Methods:This was an IRB approved interventional, retrospective review in three university hospitals over a period of nine months. Patients were stratified into pre-ASP and post-ASP groups for analysis. Post-ASP patients were included in the study if they were admitted on one of ASP targeted units (ASPTU) and received BSA. The intervention for this study was a pharmacist led prospective audit on patients on BSA at high risk for CDI not being evaluated by infectious diseases service.
Results:There was a total 763 patients reviewed of which 243 patients were enrolled in the intervention group between the three hospitals. The most common infection noted was respiratory tract (44.4%) followed by urinary tract (38.2%). Nine months after the implementation of ASP the overall hospital acquired CDI rates in ASPTU decreased by 30.4% (9.87 vs. 6.87 CDI/1000PD, p=0.03). There was a total decrease of 19.7% in BSA usage in ASPTU (463.3 vs. 372.14 DOT/1000PD, p=0.001); levofloxacin usage decreased in post-ASP group by 29.6% (131.35 vs. 92.45 DOT/1000PD, p=0.0001) followed by piperacillin/tazobactam with a 22% decrease post-ASP (137.35 vs. 107.2 DOT/1000PD, p=0.0001). Overall, 80% of pharmacist driven recommendations were accepted, with the most commonly accepted interventions being discontinuation of therapy (42%) and de-escalation of therapy (26%). One percent of patients with accepted recommendations suffered from CDI compared to 2.2% in recommendation non-accepted group. There was no difference seen in length of therapy between the groups, however there were trends seen towards decreased length of stay in patients with accepted recommendations (5.2 vs. 6.6 days, p=0.41).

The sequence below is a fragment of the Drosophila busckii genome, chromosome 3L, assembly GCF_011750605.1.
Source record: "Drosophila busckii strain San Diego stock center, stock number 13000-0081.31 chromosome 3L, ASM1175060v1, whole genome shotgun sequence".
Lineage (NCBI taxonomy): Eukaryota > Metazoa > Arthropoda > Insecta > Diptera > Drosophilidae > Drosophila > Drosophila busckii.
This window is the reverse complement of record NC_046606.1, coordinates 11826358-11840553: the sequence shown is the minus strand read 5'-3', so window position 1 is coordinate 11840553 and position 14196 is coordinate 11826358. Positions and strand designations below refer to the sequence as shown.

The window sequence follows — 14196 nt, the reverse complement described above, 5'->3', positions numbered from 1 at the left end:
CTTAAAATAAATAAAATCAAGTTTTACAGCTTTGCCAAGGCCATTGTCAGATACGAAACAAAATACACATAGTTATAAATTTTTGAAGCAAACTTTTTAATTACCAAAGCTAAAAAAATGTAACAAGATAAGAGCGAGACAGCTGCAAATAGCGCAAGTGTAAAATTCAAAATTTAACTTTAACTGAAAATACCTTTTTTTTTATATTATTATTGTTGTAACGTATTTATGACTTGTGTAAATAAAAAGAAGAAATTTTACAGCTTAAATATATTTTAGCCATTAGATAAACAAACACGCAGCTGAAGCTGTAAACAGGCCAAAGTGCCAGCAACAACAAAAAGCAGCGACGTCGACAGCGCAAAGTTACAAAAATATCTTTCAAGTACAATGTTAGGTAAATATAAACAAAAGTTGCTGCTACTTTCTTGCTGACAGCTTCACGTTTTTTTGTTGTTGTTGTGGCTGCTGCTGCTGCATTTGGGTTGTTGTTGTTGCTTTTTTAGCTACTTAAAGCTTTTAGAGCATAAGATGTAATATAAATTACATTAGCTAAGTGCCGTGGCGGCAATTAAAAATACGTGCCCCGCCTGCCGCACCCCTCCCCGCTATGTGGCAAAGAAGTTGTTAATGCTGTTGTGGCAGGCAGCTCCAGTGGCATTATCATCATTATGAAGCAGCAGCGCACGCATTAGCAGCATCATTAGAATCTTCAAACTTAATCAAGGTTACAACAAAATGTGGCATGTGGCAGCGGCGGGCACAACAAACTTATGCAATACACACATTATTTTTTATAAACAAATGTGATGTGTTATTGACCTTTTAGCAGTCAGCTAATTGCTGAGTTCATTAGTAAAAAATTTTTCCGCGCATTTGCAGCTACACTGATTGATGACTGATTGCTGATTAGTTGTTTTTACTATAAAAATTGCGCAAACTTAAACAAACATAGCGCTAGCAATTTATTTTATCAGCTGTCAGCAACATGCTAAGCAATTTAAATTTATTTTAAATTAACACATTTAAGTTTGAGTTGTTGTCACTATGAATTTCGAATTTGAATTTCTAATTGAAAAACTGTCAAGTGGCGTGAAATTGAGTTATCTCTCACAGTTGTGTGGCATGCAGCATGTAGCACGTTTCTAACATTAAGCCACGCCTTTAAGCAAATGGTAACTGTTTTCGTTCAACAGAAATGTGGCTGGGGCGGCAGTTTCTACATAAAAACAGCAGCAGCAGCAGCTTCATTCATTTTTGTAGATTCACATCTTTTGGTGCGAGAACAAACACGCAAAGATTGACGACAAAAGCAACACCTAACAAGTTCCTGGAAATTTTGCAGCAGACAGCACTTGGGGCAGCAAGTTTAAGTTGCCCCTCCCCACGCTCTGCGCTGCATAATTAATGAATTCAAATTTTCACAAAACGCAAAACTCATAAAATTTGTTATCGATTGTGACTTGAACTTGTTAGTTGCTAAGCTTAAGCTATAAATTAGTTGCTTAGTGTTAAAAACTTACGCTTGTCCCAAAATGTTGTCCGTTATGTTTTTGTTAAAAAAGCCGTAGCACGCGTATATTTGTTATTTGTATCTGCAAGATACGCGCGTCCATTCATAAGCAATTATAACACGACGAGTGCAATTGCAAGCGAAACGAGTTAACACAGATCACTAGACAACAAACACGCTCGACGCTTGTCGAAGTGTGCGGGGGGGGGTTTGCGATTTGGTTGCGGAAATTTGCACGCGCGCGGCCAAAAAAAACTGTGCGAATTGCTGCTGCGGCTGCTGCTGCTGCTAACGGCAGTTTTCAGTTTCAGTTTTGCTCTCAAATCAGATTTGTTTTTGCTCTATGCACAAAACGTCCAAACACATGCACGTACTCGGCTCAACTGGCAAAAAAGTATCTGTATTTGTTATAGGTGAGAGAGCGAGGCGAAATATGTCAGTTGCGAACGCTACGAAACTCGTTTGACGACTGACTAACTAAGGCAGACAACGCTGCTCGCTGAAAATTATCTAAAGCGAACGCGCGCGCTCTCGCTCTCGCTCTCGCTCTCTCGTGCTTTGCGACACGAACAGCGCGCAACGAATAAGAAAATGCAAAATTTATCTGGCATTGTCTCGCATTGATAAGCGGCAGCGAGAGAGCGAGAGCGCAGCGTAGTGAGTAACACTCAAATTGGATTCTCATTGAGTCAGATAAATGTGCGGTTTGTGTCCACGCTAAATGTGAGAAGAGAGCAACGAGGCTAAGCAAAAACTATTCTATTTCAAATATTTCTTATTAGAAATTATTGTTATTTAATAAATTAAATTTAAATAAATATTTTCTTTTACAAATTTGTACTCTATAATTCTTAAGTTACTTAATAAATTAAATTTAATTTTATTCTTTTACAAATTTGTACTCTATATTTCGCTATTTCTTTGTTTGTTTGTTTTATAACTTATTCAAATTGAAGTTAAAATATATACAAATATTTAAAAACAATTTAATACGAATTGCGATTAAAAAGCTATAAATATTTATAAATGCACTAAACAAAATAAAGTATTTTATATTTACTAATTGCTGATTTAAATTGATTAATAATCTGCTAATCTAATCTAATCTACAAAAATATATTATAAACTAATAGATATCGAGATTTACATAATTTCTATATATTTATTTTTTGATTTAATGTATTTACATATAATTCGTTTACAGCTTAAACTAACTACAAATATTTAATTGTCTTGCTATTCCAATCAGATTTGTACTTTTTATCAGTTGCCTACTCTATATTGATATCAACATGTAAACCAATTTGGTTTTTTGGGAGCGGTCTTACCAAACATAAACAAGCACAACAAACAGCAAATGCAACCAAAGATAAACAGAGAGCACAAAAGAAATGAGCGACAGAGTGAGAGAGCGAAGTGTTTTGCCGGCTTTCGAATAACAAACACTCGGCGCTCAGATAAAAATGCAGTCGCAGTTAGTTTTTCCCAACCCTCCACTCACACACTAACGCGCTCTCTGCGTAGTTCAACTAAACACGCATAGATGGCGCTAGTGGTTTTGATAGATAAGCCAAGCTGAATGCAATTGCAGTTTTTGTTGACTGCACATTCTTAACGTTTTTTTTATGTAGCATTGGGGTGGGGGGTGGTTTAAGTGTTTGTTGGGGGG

Conclusion:The pharmacy driven ASP recommendations led to a decrease in CDI/1000PD and usage of BSA in ASPTU. Biggest impact of ASP on DOT/1000PD was seen on levofloxacin and piperacillin/tazobactam. Patients with pharmacy driven interventions showed trends towards decreased length of stay.
C. Hou, None
S. Ali, None
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